• Charles

          So, what do you think of the exemption?

          • konservative1

            Charles, I think I understand the exemption but I am certainly not an expert. I guess the exemption was necessary. I am all for everyone, everyone enjoying the freedom of religion. What gets me worked up is the apparent hypocrisy of most religious institutions in the USA. For instance the relative silence on issues such as poverty, drone strikes / targeted assassinations and corporate greed. Especially if that relative silence is compared to the howling over the ACA and same sex couples rights.
            What say you?

          • Charles

            I acknowledge I am not aware of a lot of Church statements about drone strikes, but I may have missed them – several comments on war. There’s plenty of comments on poverty, which in this country generally means speaking out against federal budget cuts.

            But do you see my point about the limited exemption written into the HHS policy? It shows that even the HHS doesn’t rely on simplistic bureaucratic everyone-must-obey reasoning, but is capable of making exemptions for religious groups. The question is about the scope of the exemption. Try to serve someone outside your religion, and you lose the exemption. So much for Church soup kitchens, etc.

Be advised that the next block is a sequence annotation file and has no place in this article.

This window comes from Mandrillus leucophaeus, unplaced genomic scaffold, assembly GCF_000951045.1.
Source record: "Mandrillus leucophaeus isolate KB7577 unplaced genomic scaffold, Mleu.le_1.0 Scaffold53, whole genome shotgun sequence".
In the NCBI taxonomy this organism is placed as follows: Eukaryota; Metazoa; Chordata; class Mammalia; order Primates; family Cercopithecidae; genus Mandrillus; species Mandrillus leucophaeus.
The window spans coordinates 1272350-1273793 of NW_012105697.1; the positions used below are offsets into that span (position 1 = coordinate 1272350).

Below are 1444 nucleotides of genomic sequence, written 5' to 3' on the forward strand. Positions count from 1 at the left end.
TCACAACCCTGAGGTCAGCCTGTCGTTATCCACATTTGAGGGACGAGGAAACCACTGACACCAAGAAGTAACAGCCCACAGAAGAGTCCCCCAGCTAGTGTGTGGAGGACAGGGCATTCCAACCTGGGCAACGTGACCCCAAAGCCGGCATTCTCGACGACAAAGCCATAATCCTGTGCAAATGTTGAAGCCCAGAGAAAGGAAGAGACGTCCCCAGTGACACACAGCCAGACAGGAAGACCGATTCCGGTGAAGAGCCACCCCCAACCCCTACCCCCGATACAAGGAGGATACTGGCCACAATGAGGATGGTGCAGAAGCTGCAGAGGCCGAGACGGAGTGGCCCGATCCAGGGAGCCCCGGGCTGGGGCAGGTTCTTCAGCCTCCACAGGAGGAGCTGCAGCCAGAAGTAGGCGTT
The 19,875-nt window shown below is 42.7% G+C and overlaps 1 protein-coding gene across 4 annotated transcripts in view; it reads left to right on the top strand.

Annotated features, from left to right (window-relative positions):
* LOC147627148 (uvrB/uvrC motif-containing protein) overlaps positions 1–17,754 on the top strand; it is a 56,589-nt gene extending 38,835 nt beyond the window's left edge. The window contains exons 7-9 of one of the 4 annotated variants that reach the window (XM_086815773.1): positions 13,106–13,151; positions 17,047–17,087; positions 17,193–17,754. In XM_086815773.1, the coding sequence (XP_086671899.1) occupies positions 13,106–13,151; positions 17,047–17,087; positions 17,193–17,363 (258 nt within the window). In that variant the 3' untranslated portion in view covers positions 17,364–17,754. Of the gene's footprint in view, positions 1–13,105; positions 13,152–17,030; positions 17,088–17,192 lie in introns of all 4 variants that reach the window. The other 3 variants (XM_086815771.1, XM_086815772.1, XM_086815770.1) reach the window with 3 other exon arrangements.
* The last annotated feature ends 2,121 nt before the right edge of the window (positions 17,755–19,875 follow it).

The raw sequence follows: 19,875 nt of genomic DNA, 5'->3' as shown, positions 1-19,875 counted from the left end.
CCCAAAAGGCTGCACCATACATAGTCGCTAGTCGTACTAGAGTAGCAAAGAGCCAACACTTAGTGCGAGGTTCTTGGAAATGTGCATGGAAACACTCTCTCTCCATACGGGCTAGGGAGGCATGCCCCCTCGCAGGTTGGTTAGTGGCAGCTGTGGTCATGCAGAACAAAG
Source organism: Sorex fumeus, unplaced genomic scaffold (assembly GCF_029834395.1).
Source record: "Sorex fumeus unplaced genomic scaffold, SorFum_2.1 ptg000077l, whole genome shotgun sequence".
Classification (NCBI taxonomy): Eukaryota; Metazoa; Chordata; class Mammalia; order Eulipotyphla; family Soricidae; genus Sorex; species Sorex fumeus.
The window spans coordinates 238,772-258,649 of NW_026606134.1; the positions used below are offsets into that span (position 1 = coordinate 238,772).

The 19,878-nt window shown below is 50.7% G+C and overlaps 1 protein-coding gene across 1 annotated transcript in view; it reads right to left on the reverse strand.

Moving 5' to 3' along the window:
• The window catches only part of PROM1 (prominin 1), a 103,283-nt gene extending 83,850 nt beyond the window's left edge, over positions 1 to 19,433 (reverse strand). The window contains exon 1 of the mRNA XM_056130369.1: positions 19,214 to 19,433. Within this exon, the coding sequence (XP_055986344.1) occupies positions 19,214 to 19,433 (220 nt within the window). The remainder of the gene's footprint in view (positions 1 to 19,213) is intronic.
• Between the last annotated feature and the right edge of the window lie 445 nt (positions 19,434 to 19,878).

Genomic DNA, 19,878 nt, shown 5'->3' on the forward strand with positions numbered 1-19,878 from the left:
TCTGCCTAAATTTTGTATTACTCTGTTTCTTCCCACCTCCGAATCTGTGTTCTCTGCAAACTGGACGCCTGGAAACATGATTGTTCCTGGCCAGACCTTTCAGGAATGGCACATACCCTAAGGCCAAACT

• konservative1

            Ohhhh. OK well I may be wrong here but I do not think the example of soup kitchens would apply. Like I said I may be wrong. What I am thankful for is that we have a democratic process to remedy problems as they arise. It is a quite messy process prone to all kinds of disgusting problems but in the end it will get things sorted.

          • Charles

            I share at least some of that optimism, especially since the democratic process produced a Religious Freedom Restoration Act which supersedes any decree of the HHS. Under this Act, overriding the conscientious objection of an employer opposed to providing abortifacients, birth control and sterilization to employees requires a two-step process: (a) a compelling interest, and (b) no lesser method is available to protect that compelling interest.

            So far two federal courts have found that Catholic employers are likely to prevail over the HHS, thanks to the Religious Freedom Restoration Act which was adopted by the democratic process. Hence my partial optimism.

  • PatrickM

    I support fully Mr. Peters in his defence of Church doctrine in these matters in the face of the rather septic comments of the anti-Catholics.